Changing 2 textures can make it feel even more different and of course you can mix and match and make many different shapes of buildings with the same textures:




Each building I would make it's own shadow map of about 256/256 pixel size.

So for a small cost of textures/polygons you get a wide and varied range of detailed buildings.

d

7 comments:

  1. Hi Derek

    How do you get a really sharp images in a 512/512 texture sheet.

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  2. Hi Geoff, can you explain to me what you mean?

    maybe with examples of how you something currently looks that you want shaper.

    Some times it could be the texture, other times it could be the mip lod bias (not sure what blender/canvas call it) but that is changing the distance at when the mips kick in. It also could be that your computer is running lower res textures because of your graphics set up in the front on.
    cheers
    d

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  3. Hi Derek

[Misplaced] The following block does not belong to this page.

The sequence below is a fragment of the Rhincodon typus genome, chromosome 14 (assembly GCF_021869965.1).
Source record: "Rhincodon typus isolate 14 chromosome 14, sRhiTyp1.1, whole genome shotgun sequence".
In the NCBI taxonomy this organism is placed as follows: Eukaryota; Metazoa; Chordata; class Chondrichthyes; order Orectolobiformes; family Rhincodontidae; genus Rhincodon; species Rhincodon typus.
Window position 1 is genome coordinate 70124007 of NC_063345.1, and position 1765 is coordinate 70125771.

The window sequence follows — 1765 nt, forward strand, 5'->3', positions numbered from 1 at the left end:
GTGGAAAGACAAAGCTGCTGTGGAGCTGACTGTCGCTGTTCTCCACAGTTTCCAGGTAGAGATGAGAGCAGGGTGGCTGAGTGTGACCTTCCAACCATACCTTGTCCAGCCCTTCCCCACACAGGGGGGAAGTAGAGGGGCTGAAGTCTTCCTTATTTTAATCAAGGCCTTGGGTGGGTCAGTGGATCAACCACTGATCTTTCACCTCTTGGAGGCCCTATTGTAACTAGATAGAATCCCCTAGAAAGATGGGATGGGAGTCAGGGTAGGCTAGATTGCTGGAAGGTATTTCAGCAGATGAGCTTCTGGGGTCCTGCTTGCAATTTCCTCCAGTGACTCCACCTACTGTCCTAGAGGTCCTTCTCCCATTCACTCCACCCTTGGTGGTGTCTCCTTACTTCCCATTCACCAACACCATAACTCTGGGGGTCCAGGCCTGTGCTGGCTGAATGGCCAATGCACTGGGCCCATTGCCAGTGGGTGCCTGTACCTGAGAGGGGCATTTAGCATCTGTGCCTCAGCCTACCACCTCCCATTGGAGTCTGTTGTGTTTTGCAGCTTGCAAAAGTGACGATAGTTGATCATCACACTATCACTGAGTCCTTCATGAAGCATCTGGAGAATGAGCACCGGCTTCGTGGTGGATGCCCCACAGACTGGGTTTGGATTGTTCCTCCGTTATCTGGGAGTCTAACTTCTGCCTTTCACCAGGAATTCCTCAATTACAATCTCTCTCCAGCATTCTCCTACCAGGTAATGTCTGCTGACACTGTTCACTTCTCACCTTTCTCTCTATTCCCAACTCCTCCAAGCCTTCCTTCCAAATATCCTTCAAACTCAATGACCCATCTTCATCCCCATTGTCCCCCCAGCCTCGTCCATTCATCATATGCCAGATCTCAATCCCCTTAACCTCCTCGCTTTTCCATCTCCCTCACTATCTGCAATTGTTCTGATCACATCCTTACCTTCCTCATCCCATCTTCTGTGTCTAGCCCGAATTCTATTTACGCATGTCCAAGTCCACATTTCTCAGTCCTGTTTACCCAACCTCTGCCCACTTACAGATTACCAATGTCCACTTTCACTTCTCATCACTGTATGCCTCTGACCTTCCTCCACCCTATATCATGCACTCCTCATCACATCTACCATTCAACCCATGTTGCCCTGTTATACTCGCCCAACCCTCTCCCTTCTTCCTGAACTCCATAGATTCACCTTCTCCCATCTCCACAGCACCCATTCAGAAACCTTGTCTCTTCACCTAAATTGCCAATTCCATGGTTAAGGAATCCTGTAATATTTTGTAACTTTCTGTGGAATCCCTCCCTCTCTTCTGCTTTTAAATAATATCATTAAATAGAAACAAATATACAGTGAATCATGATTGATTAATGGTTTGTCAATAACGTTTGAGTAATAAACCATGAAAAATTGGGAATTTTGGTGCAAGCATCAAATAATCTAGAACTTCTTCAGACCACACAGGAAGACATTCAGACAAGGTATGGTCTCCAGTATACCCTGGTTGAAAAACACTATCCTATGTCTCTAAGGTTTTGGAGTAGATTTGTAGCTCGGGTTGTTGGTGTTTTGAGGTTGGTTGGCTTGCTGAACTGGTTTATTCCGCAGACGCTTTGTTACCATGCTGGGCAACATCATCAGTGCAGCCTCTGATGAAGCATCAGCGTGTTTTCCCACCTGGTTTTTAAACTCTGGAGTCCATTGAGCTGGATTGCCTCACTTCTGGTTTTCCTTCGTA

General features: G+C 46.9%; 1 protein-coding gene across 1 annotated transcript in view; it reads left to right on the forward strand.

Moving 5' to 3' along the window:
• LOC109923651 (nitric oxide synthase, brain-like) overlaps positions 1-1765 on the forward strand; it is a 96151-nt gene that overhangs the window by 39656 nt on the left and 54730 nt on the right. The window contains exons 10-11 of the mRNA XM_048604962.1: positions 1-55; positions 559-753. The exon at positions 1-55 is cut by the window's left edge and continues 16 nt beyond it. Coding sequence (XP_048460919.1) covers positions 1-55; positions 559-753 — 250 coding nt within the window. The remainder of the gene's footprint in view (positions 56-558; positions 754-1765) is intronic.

I seem to get the best results with texture sheets of 1024/1024 and the textures seem to hold up quite well in close up on the models. A 512/512 sheet is a quarter of the size of the 1024/1024 sheet yet you and other modellers still seem to produce models that have sharp clear textures at close range even with a relatively small sheet.

    My 1024/1024 sheets have a resolution of 100ppi x 100ppi in the native GIMP layered format and 500ppi x 500ppi as a converted .tga file and I don't know what the .ace file ends up as. What does this mean and does it help to use some sharpening on the image or even unsharpening.

    My computer is set to max on just about everything except shadows so I should be seeing textures at their best. The Canvas exporter will add the LOD's automatically or you can specify the distances required so I don't think there is a problem there.